Excerpt for Mundanities Issue 1 by , available in its entirety at Smashwords


The zine of mundane science fiction

Edited by J Alan Erwine

Published by Nomadic Delirium Press at Smashwords

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Nomadic Delirium Press

Aurora, Colorado

Table of Contents

Flour Power by Eamonn Murphy

Last Man Driving by Mike Morgan

Face Value by WC Roberts

Breakaway by Lisa Timpf

Cranks and Bird Charmers by Benjamin Whitney Norris

Flour Power

By Eamonn Murphy

The Second American Revolution began with a tweet.

F.B.I. agent Hank Johnson, 190 lbs of divorced, lonely government agent, sat upright in an office chair diligently working through his reports. A mug of steaming coffee helped him get started on a long day’s work. It was just after 9-30 am. The reflection on his laptop screen told him he was getting older and jowly. He ignored it. There were more important things than how you looked.

Most of the reports were about the strike by farmers that would, it was said, bring the country to the brink of starvation in just a few months. Enrico Santini, leader of the farmer’s union, was the most militant occupant of that office for more than a century, and the most charismatic ever. Men followed him. The clever media had coined the phrase “flour power” to represent the authority he wielded against the government.

Hank’s station was an isolated F.B.I. office in the great state of Iowa, the heart of the grain industry and he expected trouble with Santini, probably sooner rather than later.

His assistant alerted him to the tweet. Barry Foster jumped to his feet. Long and lean, young and keen, he was fresh out of Yale Law School - class of 2033 - and so delighted to be a genuine G-Man he could barely contain his enthusiasm for the job. “New one from the President,” he said. Quickly he scanned his device. Tweets from the President occurred late at night when he was drunk but occasionally, as now, when he woke up hungover and annoyed about something. The Chief, as he liked to style himself, became even more irate if the relevant government departments didn’t respond to his war cries with sufficient alacrity. A system had now evolved whereby all government personnel immediately responded to the President’s latest gripe even before the orders had filtered down through the usual channels. He liked quick action.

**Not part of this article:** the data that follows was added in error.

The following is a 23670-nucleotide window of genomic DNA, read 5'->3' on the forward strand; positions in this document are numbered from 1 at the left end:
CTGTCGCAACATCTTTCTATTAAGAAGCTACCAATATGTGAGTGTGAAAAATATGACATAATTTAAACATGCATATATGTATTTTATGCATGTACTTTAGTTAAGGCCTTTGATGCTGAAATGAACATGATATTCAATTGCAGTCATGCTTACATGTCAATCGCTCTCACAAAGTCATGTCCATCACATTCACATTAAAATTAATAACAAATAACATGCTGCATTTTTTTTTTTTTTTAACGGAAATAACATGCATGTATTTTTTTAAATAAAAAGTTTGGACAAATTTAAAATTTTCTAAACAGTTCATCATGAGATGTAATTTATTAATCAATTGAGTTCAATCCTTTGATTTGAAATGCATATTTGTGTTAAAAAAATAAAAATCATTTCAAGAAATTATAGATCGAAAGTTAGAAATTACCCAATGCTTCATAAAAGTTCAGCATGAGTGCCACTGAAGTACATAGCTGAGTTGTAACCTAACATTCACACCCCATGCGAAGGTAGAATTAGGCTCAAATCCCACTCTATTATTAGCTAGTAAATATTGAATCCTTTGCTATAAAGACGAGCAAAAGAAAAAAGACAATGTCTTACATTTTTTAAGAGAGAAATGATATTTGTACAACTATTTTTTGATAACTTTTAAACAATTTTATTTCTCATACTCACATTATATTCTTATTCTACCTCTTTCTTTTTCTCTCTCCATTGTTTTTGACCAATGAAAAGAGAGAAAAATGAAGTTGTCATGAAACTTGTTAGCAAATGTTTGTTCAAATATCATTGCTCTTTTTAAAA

Hank longed for the days when Congress and the Senate had been more than rubber stamps. At least when a law had to be dragged through both houses an agent had plenty of time to anticipate the trouble it would cause. Now you only had ten seconds notice of the latest decree from the top. Still, it was the top and as a true patriot, Hank respected the chain of command. If there was no order, there would be anarchy. Just as loyal soldiers marched to their death under damn fool generals, so loyal F.B.I. men should faithfully serve a damn fool President. Theirs not to reason why.

To maintain order, tweets had to be obeyed. Hank turned to Barry. “What does it say?”

“Flour power. Bad! Ruining our great country. Someone should arrest those guys now!”

Barry looked at Hank. “I guess he means the union bosses. I guess someone means us.”

“We’re the nearest Federal agents.” Hank was already tapping away at his device to find the current location of Santini. Weeks before, the Bureau had secreted several locator bugs on various items of his clothing in the interests of National Security.

“Isn’t this a local matter?”

Hank gave his number two a look of contempt. A good agent shouldn’t dodge responsibility. “The tweet came from the Chief Executive, kid.” A little dig there. He was twenty years older than Barry. “That makes it a Federal case.” He was already heading for the exit door.